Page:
The common phrase “the fix is in” means that the outcome of an event or process has been covertly manipulated to ensure a result that would otherwise be determined by chance or a fair test of some kind.

What is the origin of this phrase?

Note: I'm interested specifically in the origin of the entire phrase, not in the etymology of the word “fix” as used within it.

  • Hmm, it seems to be that "fix" is perfectly understandable. It's almost just a "common phrase" - not an idiom. If you check "idiom" in the dictionary, an idiom is specifically when the meaning is not deducible from the meaning of the words. So, "over the moon" ("happy") is utterly meaningless unless you know it is an idiom. But if you "fix" the outcome of a fight, that seems to be descriptive, not idiomatic?? – Fattie Aug 28 '15 at 17:34
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    I'm referring specifically to the phrase as a whole, not the use of the word “fix,” which by itself is not an idiom, as you say—but to say “the fix is in,” rather than e.g. “the outcome's been fixed,” seems idiomatic to me. – Will Aug 28 '15 at 20:55
  • Hi Will, I guess I see what you mean ... anyway the point here is to find the origin! – Fattie Aug 28 '15 at 21:25
  • Is it really a common phrase? I'd never heard or read it before today. – Will Aug 28 '15 at 22:59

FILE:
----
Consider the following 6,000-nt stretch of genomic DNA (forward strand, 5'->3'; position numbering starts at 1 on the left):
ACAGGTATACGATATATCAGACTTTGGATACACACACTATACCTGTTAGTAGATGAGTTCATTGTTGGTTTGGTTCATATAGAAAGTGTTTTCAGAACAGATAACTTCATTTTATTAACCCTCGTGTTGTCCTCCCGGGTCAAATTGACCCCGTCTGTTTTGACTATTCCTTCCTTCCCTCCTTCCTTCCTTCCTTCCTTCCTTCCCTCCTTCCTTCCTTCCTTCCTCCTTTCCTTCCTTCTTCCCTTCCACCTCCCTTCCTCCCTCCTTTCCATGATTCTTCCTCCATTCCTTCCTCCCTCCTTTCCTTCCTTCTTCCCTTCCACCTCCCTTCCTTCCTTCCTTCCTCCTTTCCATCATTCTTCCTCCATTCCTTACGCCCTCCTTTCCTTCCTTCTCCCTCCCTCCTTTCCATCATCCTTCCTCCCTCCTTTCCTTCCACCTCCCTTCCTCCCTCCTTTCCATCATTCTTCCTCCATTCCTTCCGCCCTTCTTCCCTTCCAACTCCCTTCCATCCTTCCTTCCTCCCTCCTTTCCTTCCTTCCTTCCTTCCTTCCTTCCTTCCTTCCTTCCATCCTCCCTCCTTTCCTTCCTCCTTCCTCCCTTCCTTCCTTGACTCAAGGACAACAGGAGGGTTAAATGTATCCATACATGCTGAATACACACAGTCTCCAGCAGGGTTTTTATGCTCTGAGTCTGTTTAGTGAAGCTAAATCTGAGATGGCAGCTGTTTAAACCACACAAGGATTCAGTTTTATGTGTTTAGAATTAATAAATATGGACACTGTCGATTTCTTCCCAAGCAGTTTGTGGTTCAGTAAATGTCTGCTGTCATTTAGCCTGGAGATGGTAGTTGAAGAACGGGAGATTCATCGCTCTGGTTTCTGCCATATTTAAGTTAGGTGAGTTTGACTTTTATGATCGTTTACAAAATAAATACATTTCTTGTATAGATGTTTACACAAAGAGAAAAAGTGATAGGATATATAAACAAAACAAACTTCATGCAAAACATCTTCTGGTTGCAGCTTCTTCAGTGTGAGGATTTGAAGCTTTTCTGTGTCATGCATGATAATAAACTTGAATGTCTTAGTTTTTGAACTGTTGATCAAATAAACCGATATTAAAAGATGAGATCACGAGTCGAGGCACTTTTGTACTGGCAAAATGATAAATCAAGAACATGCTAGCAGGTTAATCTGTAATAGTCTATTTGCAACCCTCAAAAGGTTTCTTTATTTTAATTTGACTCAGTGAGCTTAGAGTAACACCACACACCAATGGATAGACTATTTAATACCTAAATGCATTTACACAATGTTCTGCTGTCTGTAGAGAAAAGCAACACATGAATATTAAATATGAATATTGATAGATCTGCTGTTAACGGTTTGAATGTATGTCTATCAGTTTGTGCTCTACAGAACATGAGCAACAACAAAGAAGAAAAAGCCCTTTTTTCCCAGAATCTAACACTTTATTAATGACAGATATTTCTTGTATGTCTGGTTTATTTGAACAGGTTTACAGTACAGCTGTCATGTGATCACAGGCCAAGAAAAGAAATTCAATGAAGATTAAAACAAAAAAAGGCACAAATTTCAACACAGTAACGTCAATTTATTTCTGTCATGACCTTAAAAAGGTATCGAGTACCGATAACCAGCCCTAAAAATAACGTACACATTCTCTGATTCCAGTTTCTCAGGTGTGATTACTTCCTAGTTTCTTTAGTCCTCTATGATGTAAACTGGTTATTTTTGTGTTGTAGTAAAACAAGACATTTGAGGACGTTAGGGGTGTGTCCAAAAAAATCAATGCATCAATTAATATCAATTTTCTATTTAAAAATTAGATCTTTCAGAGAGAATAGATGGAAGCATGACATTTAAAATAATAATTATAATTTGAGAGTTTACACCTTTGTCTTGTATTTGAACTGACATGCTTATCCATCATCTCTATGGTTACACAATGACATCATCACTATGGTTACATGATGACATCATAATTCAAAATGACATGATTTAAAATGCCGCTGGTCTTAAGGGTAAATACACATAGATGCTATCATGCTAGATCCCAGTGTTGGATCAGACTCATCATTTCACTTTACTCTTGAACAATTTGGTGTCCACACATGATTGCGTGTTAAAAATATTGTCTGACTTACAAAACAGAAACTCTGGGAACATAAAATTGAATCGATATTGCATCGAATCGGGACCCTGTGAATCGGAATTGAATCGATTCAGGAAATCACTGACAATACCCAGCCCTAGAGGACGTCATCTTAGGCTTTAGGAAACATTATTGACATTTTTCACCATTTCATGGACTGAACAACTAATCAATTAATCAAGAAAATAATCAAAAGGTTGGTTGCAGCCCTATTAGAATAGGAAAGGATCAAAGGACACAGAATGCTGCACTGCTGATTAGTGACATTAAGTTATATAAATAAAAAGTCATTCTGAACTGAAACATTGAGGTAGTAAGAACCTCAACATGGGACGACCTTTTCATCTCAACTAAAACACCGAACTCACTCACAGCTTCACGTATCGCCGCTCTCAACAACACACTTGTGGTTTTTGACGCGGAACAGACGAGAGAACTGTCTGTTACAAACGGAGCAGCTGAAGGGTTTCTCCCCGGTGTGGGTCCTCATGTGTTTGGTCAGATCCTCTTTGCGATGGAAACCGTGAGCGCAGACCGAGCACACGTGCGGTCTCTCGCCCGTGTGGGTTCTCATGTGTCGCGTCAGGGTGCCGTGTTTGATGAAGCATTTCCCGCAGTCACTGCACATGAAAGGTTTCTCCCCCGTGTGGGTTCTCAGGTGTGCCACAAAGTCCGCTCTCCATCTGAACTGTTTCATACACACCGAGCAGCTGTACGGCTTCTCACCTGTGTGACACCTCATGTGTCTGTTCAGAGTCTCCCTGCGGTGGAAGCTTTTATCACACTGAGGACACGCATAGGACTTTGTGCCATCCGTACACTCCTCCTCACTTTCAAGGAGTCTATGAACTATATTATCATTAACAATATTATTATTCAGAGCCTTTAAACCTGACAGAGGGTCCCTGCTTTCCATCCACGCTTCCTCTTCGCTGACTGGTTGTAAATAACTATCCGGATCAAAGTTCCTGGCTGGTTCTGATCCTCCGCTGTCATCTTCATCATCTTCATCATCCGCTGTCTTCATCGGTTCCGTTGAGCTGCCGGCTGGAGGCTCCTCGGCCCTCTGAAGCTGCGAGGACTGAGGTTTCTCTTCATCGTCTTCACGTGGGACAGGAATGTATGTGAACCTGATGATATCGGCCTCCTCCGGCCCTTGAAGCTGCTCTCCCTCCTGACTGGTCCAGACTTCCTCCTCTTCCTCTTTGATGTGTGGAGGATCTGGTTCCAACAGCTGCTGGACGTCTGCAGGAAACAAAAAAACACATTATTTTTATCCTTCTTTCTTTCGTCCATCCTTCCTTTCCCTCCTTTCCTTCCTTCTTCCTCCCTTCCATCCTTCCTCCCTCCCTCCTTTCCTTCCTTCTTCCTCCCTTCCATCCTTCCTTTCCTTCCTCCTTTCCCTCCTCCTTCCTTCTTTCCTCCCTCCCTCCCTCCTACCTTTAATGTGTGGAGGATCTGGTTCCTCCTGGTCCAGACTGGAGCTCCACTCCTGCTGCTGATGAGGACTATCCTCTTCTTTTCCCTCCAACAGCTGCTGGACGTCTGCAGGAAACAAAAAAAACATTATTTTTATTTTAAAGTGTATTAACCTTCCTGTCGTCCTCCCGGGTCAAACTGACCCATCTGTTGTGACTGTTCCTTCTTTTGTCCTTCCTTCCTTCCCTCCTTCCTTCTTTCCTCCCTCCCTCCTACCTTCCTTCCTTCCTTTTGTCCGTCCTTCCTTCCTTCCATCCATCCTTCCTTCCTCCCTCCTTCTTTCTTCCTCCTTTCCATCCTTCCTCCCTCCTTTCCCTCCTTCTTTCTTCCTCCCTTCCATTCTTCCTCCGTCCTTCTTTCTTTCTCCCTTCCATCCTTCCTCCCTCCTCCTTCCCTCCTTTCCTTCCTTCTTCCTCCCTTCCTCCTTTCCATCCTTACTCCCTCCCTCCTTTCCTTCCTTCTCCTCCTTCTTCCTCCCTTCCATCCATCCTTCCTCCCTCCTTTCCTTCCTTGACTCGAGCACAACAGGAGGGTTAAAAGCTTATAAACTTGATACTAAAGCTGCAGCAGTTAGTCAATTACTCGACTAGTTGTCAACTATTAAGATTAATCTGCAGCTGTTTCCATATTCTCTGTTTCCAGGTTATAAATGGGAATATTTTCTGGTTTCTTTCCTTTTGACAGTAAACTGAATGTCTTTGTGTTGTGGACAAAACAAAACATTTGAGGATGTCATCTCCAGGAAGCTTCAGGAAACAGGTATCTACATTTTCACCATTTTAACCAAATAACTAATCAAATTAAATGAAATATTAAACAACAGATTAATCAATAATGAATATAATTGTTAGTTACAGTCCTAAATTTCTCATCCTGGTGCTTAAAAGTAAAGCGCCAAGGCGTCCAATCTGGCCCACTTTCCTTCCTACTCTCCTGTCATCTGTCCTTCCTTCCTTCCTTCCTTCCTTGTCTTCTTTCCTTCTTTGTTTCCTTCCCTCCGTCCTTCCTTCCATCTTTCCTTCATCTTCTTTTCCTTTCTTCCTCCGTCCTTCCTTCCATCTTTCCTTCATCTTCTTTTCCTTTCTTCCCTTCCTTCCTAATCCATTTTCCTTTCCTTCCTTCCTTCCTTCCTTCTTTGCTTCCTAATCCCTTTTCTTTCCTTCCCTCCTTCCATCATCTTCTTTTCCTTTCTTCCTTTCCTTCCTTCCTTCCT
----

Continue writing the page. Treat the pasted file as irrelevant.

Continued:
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    Hi Will. It's an absolutely common phrase in English. All native speakers would know it. – Fattie Aug 28 '15 at 23:22

Fix used in the sense you are referring to dates back to the 18th century:

  • Sense of "tamper with" (a fight, a jury, etc.) is from 1790.

probably from the earlier meaning :

  • "settle, assign" evolved into "adjust, arrange" (1660s), then "repair".


Ad a set phrase the earliest usage I could find is from the '40s, but earlier usages are possible:

From: Collier's, Volume 106 Crowell-Collier Publishing Company, 1940

  • ... fifteen dollars on a fight in his life. "Well, here it is," the McCoy tough guy explained. "We're from New York and you're from New York and we seen you're okay. So we're out here for the fight. On business. The fix is in and the white boy wins.

Ngram: fix is in.

  • It is used in the sense of 'fix a crime on someone' in 1728 (Ainsworth's Dictionary) but I cannot tell from the context if that means 'nail the culprit', or 'stick the blame on'. – Hugh Aug 28 '15 at 19:11
  • BTW I'm so gladdened to see an apostrophe used correctly on '40s here, meaning you omitted the "19". (However it seems to be superfluous, as the plural "forties" has as much information as the plural "nineteen forties".) – Fattie Aug 28 '15 at 21:27

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